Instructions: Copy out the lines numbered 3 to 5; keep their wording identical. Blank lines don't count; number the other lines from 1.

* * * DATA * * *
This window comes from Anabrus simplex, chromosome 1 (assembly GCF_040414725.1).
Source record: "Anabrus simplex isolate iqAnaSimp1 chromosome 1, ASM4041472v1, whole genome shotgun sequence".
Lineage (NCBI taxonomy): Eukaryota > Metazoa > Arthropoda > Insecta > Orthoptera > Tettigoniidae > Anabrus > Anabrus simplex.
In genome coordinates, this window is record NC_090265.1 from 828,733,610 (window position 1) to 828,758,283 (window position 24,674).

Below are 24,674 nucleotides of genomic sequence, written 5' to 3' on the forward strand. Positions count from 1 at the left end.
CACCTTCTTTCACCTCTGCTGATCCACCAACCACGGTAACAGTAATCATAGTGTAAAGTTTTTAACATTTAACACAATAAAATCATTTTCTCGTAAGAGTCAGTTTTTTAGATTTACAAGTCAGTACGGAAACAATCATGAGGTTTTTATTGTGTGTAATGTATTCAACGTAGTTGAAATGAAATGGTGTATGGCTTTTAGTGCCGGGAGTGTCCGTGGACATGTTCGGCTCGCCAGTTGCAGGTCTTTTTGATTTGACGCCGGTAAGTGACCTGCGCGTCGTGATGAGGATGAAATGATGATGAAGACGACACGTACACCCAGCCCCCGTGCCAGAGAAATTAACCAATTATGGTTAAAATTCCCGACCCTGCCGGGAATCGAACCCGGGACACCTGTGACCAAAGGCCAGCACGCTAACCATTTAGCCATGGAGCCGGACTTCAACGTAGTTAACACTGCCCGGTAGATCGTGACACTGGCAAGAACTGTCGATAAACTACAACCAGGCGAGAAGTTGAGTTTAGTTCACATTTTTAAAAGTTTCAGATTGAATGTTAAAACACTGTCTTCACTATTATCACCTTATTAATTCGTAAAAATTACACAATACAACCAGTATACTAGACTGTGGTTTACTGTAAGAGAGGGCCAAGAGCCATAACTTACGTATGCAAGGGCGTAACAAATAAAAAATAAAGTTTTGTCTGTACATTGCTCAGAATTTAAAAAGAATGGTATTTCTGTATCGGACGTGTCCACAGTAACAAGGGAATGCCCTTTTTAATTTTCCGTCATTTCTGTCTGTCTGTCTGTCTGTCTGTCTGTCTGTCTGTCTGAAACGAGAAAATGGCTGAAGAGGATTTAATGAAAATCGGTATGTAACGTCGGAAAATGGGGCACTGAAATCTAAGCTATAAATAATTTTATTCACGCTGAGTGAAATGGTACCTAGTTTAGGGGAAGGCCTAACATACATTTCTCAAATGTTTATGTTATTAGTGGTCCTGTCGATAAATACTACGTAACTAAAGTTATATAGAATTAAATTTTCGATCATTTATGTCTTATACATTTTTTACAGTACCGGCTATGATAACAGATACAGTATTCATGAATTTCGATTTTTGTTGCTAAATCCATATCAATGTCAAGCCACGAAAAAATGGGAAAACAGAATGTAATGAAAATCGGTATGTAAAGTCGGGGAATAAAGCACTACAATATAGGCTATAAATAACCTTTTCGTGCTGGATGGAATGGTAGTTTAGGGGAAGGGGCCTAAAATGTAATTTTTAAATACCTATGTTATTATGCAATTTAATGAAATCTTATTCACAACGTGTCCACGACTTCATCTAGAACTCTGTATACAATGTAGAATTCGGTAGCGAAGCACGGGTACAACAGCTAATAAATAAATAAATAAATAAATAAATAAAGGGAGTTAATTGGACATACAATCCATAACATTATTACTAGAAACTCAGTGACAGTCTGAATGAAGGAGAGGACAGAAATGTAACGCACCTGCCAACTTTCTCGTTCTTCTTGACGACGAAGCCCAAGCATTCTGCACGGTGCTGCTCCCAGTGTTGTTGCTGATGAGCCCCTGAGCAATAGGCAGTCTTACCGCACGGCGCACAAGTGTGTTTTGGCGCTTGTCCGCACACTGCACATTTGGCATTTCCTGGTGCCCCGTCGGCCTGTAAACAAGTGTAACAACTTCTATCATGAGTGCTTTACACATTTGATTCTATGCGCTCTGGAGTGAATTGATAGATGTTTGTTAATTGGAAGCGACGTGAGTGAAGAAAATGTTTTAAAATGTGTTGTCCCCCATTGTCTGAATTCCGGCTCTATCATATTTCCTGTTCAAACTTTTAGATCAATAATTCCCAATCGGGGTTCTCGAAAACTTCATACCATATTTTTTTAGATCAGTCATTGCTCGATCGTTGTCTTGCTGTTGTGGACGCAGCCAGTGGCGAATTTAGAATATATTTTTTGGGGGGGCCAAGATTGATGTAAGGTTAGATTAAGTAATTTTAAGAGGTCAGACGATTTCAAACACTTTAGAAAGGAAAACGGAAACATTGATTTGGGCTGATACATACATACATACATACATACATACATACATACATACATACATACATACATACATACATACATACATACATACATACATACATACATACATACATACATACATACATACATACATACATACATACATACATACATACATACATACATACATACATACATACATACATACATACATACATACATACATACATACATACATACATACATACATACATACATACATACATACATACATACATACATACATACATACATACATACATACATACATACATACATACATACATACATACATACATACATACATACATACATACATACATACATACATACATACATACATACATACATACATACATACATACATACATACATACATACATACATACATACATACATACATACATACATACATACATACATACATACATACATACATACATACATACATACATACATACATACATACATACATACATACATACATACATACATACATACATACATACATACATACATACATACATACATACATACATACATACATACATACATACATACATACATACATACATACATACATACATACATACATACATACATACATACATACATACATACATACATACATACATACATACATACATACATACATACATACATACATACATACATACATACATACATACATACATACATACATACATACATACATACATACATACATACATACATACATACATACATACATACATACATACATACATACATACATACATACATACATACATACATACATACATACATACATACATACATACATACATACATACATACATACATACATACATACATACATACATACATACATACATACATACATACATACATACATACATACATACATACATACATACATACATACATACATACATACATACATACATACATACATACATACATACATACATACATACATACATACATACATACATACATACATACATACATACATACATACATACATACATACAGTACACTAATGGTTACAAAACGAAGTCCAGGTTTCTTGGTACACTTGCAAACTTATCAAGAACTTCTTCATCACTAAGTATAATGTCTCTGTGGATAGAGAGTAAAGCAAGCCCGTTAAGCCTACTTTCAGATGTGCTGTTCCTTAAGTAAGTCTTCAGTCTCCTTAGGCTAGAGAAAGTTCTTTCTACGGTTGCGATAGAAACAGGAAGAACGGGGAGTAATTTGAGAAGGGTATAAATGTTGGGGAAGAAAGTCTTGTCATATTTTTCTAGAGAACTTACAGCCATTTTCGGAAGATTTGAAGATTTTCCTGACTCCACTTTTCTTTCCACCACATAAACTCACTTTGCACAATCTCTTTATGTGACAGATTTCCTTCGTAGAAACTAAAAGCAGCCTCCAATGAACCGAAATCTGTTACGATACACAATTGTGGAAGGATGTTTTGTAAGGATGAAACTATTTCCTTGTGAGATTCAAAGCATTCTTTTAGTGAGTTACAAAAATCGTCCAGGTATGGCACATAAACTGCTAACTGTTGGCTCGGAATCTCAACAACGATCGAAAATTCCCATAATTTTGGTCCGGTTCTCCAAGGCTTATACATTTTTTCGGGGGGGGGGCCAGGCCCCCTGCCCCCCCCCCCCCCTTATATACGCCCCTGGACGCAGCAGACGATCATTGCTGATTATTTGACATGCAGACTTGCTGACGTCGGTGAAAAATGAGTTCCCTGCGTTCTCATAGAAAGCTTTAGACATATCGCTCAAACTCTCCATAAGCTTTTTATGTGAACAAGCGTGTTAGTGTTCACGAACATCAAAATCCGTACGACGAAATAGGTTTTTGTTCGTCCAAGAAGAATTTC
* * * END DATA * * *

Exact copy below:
Lineage (NCBI taxonomy): Eukaryota > Metazoa > Arthropoda > Insecta > Orthoptera > Tettigoniidae > Anabrus > Anabrus simplex.
In genome coordinates, this window is record NC_090265.1 from 828,733,610 (window position 1) to 828,758,283 (window position 24,674).

Below are 24,674 nucleotides of genomic sequence, written 5' to 3' on the forward strand. Positions count from 1 at the left end.